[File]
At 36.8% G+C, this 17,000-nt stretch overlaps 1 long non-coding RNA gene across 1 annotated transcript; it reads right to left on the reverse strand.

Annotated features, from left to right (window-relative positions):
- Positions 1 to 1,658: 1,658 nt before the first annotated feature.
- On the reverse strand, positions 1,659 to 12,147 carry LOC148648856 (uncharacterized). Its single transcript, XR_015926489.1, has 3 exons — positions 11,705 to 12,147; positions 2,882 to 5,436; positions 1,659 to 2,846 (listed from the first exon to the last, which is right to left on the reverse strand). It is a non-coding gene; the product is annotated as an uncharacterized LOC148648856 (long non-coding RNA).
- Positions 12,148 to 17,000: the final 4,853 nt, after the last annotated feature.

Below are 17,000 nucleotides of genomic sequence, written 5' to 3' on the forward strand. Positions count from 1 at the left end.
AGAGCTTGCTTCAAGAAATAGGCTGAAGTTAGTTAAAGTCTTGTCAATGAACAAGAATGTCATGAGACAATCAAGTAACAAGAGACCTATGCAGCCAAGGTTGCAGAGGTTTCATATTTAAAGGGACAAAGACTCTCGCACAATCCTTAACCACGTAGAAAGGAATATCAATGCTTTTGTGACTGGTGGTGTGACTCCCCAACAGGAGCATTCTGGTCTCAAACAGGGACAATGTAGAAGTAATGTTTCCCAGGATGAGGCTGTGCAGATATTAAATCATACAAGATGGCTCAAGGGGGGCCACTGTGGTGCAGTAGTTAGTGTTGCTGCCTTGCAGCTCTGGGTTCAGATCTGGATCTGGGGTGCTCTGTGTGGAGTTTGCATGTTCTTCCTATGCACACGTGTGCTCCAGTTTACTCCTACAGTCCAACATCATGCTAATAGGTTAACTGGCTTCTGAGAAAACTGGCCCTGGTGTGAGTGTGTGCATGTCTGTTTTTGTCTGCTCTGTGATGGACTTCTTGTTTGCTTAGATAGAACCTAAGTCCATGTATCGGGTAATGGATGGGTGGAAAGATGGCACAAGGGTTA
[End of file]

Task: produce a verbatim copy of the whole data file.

At 36.8% G+C, this 17,000-nt stretch overlaps 1 long non-coding RNA gene across 1 annotated transcript; it reads right to left on the reverse strand.

Annotated features, from left to right (window-relative positions):
- Positions 1 to 1,658: 1,658 nt before the first annotated feature.
- On the reverse strand, positions 1,659 to 12,147 carry LOC148648856 (uncharacterized). Its single transcript, XR_015926489.1, has 3 exons — positions 11,705 to 12,147; positions 2,882 to 5,436; positions 1,659 to 2,846 (listed from the first exon to the last, which is right to left on the reverse strand). It is a non-coding gene; the product is annotated as an uncharacterized LOC148648856 (long non-coding RNA).
- Positions 12,148 to 17,000: the final 4,853 nt, after the last annotated feature.

Below are 17,000 nucleotides of genomic sequence, written 5' to 3' on the forward strand. Positions count from 1 at the left end.
AGAGCTTGCTTCAAGAAATAGGCTGAAGTTAGTTAAAGTCTTGTCAATGAACAAGAATGTCATGAGACAATCAAGTAACAAGAGACCTATGCAGCCAAGGTTGCAGAGGTTTCATATTTAAAGGGACAAAGACTCTCGCACAATCCTTAACCACGTAGAAAGGAATATCAATGCTTTTGTGACTGGTGGTGTGACTCCCCAACAGGAGCATTCTGGTCTCAAACAGGGACAATGTAGAAGTAATGTTTCCCAGGATGAGGCTGTGCAGATATTAAATCATACAAGATGGCTCAAGGGGGGCCACTGTGGTGCAGTAGTTAGTGTTGCTGCCTTGCAGCTCTGGGTTCAGATCTGGATCTGGGGTGCTCTGTGTGGAGTTTGCATGTTCTTCCTATGCACACGTGTGCTCCAGTTTACTCCTACAGTCCAACATCATGCTAATAGGTTAACTGGCTTCTGAGAAAACTGGCCCTGGTGTGAGTGTGTGCATGTCTGTTTTTGTCTGCTCTGTGATGGACTTCTTGTTTGCTTAGATAGAACCTAAGTCCATGTATCGGGTAATGGATGGGTGGAAAGATGGCACAAGGGTTA